The roles of pool chemicals   

by Pool Builders on 10-11-2011 in Articles

Chlorine is the chemical that even non-pool owners can name off the top of their head. It kills bacteria and algae. Chlorine breaks down into hypochlorous acid and hypochlorite ion among other different chemicals that oxidize bacteria and microorganisms. It is important to make sure you have the right amount of chlorine in your pool or it can become hazardous. Also, make sure swimmers know if they have a sensitivity to chlorine before swimming for longer periods of time, as this can cause skin irritation or breathing problems.

Bromine is similar to chlorine in function, except that it is usually used for spas and hot tubs. It is more stable in warmer temperatures. The difference between chlorine and bromine is that after chlorine €combines€ with bacteria, it no longer stays active and is filtered or or removed by shock treatments.

Algaecide is just as it sounds: it kills and prevents the growth of algae. The most common type, quats, require lower amounts of the chemical than other types of algaecides to do the job. It will cause foaming at the pool's surface and is typically used to prevent the growth of algae. Polyquats are used to destroy visible algae. Copper salts are usually used in ponds and lagoons but also commercial pools. The last type, colloidal silver, is similar to copper salts. Both effect the pool's surface and are known to cause staining if not used properly.

Shock treatments remove any waste left behind from both swimmers and other chemicals. Shocking basically oxidizes water-soluble waste and should be done at least once a week. It should also be done after heavy rain or even long periods of drought. After chlorine remains inactive, it must be shocked out of the pool. It is typically done by raising the chlorine level for a short amount of time, but there are non-chlorine shock treatments available.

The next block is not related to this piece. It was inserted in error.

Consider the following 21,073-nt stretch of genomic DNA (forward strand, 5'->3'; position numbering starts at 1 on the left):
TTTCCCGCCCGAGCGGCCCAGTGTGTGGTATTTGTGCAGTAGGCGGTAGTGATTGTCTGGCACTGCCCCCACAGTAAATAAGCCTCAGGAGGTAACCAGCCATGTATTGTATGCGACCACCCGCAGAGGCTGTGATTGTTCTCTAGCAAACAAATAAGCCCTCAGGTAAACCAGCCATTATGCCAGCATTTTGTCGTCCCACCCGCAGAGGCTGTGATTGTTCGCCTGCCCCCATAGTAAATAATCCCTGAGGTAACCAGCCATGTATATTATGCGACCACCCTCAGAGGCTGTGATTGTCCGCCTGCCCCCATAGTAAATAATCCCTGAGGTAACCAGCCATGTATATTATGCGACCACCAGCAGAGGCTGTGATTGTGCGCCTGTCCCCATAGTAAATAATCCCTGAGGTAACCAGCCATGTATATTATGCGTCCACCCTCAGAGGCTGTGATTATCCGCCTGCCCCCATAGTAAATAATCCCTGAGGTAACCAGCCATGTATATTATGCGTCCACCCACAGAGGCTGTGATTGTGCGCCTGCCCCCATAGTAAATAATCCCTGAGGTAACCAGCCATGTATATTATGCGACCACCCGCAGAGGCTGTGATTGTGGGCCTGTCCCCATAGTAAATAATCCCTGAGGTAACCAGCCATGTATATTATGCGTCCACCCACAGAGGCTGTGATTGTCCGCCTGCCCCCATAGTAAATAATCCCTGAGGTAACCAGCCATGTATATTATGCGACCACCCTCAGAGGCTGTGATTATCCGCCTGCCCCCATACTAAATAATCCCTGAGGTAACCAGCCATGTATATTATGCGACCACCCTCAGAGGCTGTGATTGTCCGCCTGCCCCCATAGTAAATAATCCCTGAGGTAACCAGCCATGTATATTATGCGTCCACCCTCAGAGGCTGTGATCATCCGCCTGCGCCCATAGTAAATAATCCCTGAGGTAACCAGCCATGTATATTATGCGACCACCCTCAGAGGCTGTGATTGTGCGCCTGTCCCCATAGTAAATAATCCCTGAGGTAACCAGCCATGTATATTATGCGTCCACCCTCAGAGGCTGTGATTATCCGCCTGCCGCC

Pool Shimmer coagulates dirt and other contaminates to make your pool looking healthy and pretty. Constant use improves your pool's filter performance and overall health.

Water balance chemicals refer to the chemicals used to maintain your pool's €balance€. The most common chemicals have to do with your pool's pH level, which refers to acidity or alkalinity. These chemicals include pH increasers and alkaline increasers, reducers, and stabilizers. Also, hardness increasers, or calcium chloride, increases the hardness level of your pool.

Making sure you have the necessary chemicals and swimming pool supplies is essential to maintaining your pool. Ensure that your pool is a source of endless fun by balancing it properly.

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